Coach's Corner: Tim Crone 11/24

Tim Crone

By Tim Crone former Blue Springs Head Coach
Posted: November 24, 2010 - 5:13 PM



The topic of concussions has been up for discussion at all levels of sports. As old coaches, we definitely did not handle an injury involving a concussion with the seriousness it deserves.

 

The NFL is doing a good job of bringing the issue to the forefront. I overheard an old timer make a remark at the Chiefs game that players always used to play after receiving a concussion. It doesn't make you tough to play with a concussion and in fact may very well threaten an athlete’s ability to function for the rest of their life.

 

Education and dissemination of information should begin at the little league level. The basic symptoms should be known by everyone. These are: 1. Headache, 2. Nausea or vomiting, 3. Balance problems or dizziness, 4. Sensitivity to light or noise, 5. Double or fuzzy vision, 6. Concentration/memory problems, and 7. Feeling sluggish or groggy. Not only should everyone understand these symptoms, but they should treat the symptoms very seriously.

 

The September 2010 Missouri edition of ESPN Magazine contains an article which addresses the concussion issue. The article points out how to spot a possible concussion in a teammate:


  • He appears dazed

  • He is confused about his assignment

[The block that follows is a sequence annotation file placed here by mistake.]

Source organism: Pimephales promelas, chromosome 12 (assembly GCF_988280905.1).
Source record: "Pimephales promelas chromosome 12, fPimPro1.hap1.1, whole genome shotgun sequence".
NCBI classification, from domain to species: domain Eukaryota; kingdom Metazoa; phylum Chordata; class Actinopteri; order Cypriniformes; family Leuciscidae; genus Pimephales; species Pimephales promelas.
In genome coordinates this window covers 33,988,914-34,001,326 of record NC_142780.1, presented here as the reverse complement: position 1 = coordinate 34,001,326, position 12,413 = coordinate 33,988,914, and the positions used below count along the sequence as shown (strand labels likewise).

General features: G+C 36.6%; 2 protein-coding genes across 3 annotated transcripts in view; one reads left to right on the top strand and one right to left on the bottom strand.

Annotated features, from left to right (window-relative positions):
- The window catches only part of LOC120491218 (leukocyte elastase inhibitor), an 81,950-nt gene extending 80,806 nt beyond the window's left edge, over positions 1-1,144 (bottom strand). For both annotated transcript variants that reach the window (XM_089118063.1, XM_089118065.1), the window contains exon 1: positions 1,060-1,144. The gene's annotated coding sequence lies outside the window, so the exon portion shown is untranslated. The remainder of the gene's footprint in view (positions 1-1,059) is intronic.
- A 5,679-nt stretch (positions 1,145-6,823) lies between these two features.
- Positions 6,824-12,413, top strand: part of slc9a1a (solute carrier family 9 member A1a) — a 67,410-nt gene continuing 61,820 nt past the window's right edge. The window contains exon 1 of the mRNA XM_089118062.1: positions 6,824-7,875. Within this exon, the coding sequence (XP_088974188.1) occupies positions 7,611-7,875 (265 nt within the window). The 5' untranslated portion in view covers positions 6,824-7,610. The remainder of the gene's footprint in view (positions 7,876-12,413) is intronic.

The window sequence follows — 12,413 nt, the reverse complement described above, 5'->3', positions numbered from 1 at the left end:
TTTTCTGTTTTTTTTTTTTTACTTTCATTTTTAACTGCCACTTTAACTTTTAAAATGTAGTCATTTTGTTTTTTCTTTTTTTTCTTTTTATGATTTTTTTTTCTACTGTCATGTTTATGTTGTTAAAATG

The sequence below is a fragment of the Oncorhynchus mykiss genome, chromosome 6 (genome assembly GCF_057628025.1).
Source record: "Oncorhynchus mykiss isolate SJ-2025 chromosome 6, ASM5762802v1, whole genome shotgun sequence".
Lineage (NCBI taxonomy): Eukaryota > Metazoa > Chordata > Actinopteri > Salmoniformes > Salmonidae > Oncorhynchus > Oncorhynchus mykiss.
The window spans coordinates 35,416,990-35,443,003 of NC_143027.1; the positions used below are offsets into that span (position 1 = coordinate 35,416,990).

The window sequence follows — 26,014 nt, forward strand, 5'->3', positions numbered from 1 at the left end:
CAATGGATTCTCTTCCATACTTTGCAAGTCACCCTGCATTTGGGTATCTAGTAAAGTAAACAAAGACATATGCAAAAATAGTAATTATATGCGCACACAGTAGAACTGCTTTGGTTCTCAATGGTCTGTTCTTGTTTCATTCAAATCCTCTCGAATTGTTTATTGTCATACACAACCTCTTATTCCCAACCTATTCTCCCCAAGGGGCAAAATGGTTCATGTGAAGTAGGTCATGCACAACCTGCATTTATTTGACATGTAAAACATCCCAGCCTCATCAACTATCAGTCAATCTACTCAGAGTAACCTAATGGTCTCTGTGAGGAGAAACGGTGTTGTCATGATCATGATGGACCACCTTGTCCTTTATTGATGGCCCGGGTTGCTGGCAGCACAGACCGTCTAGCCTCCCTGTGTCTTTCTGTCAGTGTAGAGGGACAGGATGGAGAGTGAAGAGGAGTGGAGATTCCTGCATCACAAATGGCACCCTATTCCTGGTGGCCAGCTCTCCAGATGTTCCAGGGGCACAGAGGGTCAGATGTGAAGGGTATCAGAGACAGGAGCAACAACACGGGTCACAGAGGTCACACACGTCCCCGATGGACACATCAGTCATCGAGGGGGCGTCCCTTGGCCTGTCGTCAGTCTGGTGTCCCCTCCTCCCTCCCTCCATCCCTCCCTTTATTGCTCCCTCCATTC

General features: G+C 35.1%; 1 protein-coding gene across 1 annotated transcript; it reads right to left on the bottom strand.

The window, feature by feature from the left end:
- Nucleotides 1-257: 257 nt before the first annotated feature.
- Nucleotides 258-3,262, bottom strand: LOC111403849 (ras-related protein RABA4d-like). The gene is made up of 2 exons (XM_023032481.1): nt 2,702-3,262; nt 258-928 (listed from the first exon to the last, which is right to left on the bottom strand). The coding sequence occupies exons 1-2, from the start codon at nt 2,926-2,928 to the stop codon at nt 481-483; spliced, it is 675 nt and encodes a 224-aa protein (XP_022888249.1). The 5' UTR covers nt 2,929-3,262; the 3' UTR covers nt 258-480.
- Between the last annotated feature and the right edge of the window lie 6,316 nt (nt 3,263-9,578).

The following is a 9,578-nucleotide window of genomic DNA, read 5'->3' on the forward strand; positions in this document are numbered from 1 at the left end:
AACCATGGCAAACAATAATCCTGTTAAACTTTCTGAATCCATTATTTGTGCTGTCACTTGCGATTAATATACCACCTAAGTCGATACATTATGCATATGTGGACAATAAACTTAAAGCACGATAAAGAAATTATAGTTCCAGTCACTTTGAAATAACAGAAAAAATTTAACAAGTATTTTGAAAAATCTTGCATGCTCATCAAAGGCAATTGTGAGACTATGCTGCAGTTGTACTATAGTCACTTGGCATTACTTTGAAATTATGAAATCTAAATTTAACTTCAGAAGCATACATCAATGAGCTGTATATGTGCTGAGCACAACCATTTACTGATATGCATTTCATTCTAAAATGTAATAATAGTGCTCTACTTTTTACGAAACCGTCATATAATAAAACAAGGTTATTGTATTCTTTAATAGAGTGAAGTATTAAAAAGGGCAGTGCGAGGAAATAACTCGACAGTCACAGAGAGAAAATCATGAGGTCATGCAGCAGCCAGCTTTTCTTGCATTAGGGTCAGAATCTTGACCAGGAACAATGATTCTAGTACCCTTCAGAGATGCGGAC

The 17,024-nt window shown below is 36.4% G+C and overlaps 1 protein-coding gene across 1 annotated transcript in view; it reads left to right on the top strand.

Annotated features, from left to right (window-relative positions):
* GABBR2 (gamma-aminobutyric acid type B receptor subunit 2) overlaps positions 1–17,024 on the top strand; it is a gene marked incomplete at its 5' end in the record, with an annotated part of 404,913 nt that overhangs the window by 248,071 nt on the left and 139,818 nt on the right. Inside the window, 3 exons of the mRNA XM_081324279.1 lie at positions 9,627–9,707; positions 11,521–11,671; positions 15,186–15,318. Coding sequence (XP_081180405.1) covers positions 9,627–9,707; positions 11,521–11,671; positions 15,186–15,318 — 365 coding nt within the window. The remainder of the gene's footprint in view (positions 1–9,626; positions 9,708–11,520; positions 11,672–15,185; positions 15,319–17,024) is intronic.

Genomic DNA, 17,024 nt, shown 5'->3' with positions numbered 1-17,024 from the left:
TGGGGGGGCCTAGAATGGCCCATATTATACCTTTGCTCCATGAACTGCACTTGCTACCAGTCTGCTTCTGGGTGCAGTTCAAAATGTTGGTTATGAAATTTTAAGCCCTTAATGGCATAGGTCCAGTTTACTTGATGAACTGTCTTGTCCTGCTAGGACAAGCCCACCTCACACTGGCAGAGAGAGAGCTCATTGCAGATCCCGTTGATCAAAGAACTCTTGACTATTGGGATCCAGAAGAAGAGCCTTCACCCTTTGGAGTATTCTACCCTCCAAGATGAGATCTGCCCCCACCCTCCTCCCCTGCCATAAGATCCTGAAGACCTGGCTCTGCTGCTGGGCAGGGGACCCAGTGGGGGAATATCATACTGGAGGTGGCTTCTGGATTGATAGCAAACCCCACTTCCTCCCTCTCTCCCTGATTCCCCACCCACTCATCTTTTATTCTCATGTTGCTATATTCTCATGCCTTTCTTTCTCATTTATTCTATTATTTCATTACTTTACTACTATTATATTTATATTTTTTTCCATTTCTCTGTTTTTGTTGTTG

• He forgets plays

  • He is unsure of surroundings/game/score/opponent

  • He answers questions slowly


If anyone sees any of these conditions, medical attention should be requested immediately. The only treatment for a concussion is rest, both physically and mentally.

 

The next step is to address at what point it is once again safe for a player to resume play. The National Federation of State High School Associations has a six step program known as its return-to-play protocol. An athlete must stay symptom free in order to advance to the next step. If symptoms recur, they MUST go back to the previous step.


  1. Be symptom free

  2. Start low-impact activity such as riding a stationary bike and/or walking

  3. Aerobic activity such as running, skating, and strength training.

  4. Non-contact sport such as dribbling or batting practice

  5. Full-contact practice

  6. If symptom free through all of these steps, return to game action.


The days of just putting a band aid on an injury involving a concussion are over. Please take the issue seriously.


  • According to the Brain Injury Association of America 3,800,000 concussions occur in sports and recreation activities. It also states that 41% of athletes with concussions return too early. Sixteen percent of football players who lost consciousness during a concussion returned to action later the same day.

  • My quote of the day is from college coach, Frank Kush, "Being in peak physical condition is just as important as throwing and kicking the ball. In fact, it's probably more important than some techniques. If you're not in shape, you can't respond physically or mentally."